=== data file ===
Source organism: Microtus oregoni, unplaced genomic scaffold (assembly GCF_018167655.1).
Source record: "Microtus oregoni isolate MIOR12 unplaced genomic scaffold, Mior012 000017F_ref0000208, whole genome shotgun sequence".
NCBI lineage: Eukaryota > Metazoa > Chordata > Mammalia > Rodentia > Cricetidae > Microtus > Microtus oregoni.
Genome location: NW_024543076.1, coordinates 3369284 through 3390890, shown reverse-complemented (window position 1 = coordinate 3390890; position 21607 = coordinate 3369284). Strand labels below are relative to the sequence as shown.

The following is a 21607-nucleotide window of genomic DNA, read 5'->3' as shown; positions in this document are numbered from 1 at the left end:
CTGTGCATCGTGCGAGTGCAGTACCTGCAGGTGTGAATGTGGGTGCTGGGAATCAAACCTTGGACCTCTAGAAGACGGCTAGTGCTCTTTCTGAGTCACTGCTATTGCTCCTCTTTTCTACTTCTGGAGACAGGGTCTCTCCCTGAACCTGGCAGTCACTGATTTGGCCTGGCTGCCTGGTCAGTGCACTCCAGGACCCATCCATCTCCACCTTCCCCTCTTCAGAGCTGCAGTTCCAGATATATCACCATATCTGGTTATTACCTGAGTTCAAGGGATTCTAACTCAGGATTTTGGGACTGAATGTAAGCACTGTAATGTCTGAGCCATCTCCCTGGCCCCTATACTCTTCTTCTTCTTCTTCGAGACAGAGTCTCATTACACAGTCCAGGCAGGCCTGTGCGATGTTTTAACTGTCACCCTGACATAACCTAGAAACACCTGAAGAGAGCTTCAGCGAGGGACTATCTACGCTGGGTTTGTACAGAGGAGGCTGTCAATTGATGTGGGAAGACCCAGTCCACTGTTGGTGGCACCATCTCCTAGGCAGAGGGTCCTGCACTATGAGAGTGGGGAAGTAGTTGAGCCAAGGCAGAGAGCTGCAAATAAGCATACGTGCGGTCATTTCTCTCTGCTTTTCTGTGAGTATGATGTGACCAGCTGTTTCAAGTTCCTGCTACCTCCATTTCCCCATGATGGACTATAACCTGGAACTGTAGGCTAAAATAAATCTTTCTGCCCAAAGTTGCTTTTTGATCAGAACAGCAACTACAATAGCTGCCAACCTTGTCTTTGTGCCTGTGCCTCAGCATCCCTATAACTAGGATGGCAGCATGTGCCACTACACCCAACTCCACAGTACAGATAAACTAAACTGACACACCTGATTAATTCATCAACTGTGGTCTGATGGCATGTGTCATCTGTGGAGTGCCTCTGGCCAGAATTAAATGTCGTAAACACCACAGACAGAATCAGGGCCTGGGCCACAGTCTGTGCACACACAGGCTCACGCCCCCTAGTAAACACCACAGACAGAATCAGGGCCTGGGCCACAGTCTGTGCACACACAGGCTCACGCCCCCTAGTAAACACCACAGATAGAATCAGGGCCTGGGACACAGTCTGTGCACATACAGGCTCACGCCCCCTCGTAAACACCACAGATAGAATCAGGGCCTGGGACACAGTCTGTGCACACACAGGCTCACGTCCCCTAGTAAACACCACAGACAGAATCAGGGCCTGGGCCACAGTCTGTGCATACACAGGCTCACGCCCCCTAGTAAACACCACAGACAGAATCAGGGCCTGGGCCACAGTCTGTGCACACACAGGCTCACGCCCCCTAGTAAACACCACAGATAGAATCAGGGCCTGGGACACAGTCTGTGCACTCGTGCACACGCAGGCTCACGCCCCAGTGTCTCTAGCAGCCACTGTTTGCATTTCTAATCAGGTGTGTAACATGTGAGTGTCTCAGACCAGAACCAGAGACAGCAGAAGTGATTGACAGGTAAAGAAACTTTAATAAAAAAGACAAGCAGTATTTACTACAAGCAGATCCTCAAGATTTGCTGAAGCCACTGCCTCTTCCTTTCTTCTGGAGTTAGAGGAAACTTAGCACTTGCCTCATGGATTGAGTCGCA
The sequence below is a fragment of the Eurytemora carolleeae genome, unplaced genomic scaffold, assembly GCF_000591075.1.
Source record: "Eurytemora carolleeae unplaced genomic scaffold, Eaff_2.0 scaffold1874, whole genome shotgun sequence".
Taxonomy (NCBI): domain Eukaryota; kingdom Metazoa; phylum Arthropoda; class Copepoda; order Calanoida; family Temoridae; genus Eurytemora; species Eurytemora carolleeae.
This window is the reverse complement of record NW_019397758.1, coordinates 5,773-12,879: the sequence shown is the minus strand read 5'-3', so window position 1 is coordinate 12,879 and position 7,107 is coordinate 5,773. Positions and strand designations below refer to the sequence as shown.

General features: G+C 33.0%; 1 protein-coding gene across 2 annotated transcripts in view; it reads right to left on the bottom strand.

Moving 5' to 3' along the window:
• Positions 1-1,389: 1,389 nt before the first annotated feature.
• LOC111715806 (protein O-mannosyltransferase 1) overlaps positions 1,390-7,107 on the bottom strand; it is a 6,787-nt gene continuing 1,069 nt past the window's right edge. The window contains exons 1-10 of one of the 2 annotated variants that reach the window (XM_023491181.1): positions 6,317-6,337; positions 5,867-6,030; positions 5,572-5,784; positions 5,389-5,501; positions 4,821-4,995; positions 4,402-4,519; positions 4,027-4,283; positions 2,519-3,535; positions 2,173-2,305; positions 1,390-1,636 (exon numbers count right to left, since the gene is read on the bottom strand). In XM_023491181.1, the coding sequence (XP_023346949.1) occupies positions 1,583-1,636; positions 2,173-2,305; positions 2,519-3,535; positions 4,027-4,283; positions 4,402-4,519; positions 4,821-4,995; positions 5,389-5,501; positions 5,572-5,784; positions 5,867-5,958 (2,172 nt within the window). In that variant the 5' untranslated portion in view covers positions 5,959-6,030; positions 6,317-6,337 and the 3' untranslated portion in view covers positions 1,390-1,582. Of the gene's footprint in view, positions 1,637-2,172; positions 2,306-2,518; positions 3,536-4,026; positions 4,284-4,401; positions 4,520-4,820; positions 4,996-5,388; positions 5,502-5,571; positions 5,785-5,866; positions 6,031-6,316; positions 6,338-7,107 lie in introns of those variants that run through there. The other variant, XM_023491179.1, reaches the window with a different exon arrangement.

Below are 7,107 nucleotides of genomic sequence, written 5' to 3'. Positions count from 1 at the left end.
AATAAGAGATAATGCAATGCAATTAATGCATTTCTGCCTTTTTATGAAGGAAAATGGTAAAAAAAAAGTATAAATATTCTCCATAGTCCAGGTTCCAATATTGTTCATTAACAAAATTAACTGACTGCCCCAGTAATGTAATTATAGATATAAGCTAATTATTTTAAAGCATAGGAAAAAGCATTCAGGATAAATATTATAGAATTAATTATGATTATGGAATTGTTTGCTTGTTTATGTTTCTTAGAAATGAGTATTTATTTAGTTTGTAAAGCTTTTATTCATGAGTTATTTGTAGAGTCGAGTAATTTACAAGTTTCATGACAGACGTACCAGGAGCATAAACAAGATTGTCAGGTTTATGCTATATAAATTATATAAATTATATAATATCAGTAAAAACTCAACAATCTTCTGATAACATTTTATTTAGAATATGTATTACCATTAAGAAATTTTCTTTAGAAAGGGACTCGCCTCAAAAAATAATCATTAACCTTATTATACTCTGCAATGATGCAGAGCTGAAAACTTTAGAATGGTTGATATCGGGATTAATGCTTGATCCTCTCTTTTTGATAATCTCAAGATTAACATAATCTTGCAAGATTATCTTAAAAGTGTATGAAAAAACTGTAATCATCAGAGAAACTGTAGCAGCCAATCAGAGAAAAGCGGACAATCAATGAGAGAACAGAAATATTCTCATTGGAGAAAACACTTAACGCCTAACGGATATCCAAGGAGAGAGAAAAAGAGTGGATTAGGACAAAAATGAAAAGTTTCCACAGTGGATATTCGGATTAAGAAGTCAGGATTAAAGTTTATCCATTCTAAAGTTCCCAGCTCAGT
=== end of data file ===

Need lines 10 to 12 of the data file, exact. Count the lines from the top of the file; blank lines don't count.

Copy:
This window is the reverse complement of record NW_019397758.1, coordinates 5,773-12,879: the sequence shown is the minus strand read 5'-3', so window position 1 is coordinate 12,879 and position 7,107 is coordinate 5,773. Positions and strand designations below refer to the sequence as shown.

General features: G+C 33.0%; 1 protein-coding gene across 2 annotated transcripts in view; it reads right to left on the bottom strand.

Moving 5' to 3' along the window: